Departmental colloquium 17.11.22
Dr. Yakir Berchenko
Baroque Simplicity: Simplicity Bias in Overparameterized Machine Learning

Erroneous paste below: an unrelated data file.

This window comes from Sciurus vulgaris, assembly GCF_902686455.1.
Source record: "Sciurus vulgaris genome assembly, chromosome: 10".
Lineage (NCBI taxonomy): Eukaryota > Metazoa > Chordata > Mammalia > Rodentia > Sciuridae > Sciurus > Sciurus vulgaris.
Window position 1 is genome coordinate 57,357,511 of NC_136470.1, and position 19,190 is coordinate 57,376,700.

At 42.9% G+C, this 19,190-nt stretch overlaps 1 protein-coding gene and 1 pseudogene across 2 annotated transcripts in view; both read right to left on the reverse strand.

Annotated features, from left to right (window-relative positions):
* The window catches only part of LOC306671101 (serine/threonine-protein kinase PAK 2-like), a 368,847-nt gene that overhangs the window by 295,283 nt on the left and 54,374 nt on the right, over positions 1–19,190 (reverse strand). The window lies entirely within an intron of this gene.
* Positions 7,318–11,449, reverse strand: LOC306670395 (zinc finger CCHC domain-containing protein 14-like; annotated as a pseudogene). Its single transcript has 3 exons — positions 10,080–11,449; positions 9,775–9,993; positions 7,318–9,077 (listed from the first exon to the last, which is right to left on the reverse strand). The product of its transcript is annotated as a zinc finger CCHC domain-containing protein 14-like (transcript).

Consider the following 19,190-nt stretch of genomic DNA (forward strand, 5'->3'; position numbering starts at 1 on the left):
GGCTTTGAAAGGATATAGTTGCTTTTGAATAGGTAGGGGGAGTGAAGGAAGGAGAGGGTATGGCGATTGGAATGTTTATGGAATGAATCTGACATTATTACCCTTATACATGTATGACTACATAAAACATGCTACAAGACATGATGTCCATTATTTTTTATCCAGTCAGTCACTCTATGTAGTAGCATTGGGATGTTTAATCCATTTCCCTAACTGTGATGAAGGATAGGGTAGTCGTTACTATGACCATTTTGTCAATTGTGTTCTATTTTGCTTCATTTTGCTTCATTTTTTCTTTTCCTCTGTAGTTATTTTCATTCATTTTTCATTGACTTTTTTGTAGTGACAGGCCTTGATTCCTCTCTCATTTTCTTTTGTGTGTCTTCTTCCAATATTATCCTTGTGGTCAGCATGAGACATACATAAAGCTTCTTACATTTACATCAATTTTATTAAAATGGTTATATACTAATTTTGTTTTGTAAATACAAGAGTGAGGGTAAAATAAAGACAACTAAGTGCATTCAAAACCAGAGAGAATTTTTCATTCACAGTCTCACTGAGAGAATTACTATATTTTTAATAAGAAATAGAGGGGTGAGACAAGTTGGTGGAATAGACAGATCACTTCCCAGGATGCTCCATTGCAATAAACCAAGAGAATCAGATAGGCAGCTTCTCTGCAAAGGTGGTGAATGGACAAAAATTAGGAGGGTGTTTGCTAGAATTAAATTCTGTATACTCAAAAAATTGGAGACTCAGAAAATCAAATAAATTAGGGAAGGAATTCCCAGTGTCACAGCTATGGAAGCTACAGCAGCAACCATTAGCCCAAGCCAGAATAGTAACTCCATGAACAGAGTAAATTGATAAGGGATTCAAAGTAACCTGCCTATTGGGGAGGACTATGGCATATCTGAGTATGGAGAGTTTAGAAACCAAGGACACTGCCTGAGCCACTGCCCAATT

The contemporary practice in deep learning has challenged conventional approaches to machine learning and statistics. Specifically, deep neural networks are highly overparameterized models with respect to the number of data examples and are often trained without explicit regularization. Yet they achieve state-of-the-art generalization performance. A thorough theoretical understanding of the unreasonable effectiveness of deep networks (and other overparametrized models) is still lacking. Previous work suggested that an implicit regularization is occurring in neural-networks via an implicit norm minimization; in particular, the minimization of the (generalized) norm was conjectured to be a by-product of the “optimizer”, the method by which the network is trained (i.e., stochastic gradient descent (SGD)). However, this was questioned by theoretical and empirical work showing strong evidence to the contrary. Here we propose an entirely different and new approach: instead of assuming that learning-models are uniformly-probable random objects (prior to training), we suggest that the probability space over models is in fact already biased towards simple functions. Here we demonstrate that this simplicity bias is a major phenomenon to be reckoned with in overparameterized machine learning. In addition to explaining the outcome of simplicity bias, we also study its source; following concrete rigorous examples, we argue that (i) simplicity bias easily explains generalization in overparameterized learning models such as neural networks; (ii) simplicity bias and excellent generalization are optimizer-independent, as our example shows, and although the optimizer affects training, it is not the driving force behind simplicity bias; (iii) simplicity bias in pre-trained models, and subsequent posteriors, is universal and stems from the subtle fact that uniformly-at-random constructed priors are not uniformly-at-random sampled; and (iv) in neural network models, the biasing mechanism in wide (and shallow) networks is different than the biasing mechanism in deep (and narrow) networks. Thus, while (ii) and (iv) take issue with current theory that focus on wide networks and SGD for explaining generalization, another path is suggested by (i) and (iii).